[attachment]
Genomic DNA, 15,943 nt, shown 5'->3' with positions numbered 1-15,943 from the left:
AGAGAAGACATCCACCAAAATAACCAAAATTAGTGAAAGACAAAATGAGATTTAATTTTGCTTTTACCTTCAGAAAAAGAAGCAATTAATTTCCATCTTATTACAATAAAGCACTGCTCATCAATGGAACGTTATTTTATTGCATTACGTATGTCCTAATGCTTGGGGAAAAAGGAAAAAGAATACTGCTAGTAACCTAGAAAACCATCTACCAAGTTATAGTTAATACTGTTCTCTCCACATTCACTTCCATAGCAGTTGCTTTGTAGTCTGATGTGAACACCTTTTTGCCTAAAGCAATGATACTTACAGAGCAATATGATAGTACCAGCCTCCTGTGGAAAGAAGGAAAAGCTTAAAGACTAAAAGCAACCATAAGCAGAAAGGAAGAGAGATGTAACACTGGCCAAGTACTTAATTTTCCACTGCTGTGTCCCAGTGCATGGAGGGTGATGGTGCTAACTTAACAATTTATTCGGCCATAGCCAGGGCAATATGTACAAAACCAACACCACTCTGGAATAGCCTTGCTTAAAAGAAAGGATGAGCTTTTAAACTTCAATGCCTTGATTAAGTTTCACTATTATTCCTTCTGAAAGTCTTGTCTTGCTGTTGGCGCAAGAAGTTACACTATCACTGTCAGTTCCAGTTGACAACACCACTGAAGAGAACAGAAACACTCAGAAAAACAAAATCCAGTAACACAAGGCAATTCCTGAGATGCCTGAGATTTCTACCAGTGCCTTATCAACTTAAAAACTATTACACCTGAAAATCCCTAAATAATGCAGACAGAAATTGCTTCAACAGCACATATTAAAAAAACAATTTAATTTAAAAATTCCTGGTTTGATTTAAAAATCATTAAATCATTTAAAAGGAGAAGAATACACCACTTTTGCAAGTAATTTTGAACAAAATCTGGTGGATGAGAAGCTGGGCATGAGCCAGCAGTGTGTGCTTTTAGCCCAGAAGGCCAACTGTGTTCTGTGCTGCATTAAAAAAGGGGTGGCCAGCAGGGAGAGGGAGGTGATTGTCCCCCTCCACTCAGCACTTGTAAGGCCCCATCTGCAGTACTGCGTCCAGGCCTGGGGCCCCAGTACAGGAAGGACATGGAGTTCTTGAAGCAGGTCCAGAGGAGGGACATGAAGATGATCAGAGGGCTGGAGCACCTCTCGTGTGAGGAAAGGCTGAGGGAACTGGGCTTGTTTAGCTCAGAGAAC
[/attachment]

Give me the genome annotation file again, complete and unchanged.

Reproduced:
Genomic DNA, 15,943 nt, shown 5'->3' with positions numbered 1-15,943 from the left:
AGAGAAGACATCCACCAAAATAACCAAAATTAGTGAAAGACAAAATGAGATTTAATTTTGCTTTTACCTTCAGAAAAAGAAGCAATTAATTTCCATCTTATTACAATAAAGCACTGCTCATCAATGGAACGTTATTTTATTGCATTACGTATGTCCTAATGCTTGGGGAAAAAGGAAAAAGAATACTGCTAGTAACCTAGAAAACCATCTACCAAGTTATAGTTAATACTGTTCTCTCCACATTCACTTCCATAGCAGTTGCTTTGTAGTCTGATGTGAACACCTTTTTGCCTAAAGCAATGATACTTACAGAGCAATATGATAGTACCAGCCTCCTGTGGAAAGAAGGAAAAGCTTAAAGACTAAAAGCAACCATAAGCAGAAAGGAAGAGAGATGTAACACTGGCCAAGTACTTAATTTTCCACTGCTGTGTCCCAGTGCATGGAGGGTGATGGTGCTAACTTAACAATTTATTCGGCCATAGCCAGGGCAATATGTACAAAACCAACACCACTCTGGAATAGCCTTGCTTAAAAGAAAGGATGAGCTTTTAAACTTCAATGCCTTGATTAAGTTTCACTATTATTCCTTCTGAAAGTCTTGTCTTGCTGTTGGCGCAAGAAGTTACACTATCACTGTCAGTTCCAGTTGACAACACCACTGAAGAGAACAGAAACACTCAGAAAAACAAAATCCAGTAACACAAGGCAATTCCTGAGATGCCTGAGATTTCTACCAGTGCCTTATCAACTTAAAAACTATTACACCTGAAAATCCCTAAATAATGCAGACAGAAATTGCTTCAACAGCACATATTAAAAAAACAATTTAATTTAAAAATTCCTGGTTTGATTTAAAAATCATTAAATCATTTAAAAGGAGAAGAATACACCACTTTTGCAAGTAATTTTGAACAAAATCTGGTGGATGAGAAGCTGGGCATGAGCCAGCAGTGTGTGCTTTTAGCCCAGAAGGCCAACTGTGTTCTGTGCTGCATTAAAAAAGGGGTGGCCAGCAGGGAGAGGGAGGTGATTGTCCCCCTCCACTCAGCACTTGTAAGGCCCCATCTGCAGTACTGCGTCCAGGCCTGGGGCCCCAGTACAGGAAGGACATGGAGTTCTTGAAGCAGGTCCAGAGGAGGGACATGAAGATGATCAGAGGGCTGGAGCACCTCTCGTGTGAGGAAAGGCTGAGGGAACTGGGCTTGTTTAGCTCAGAGAAC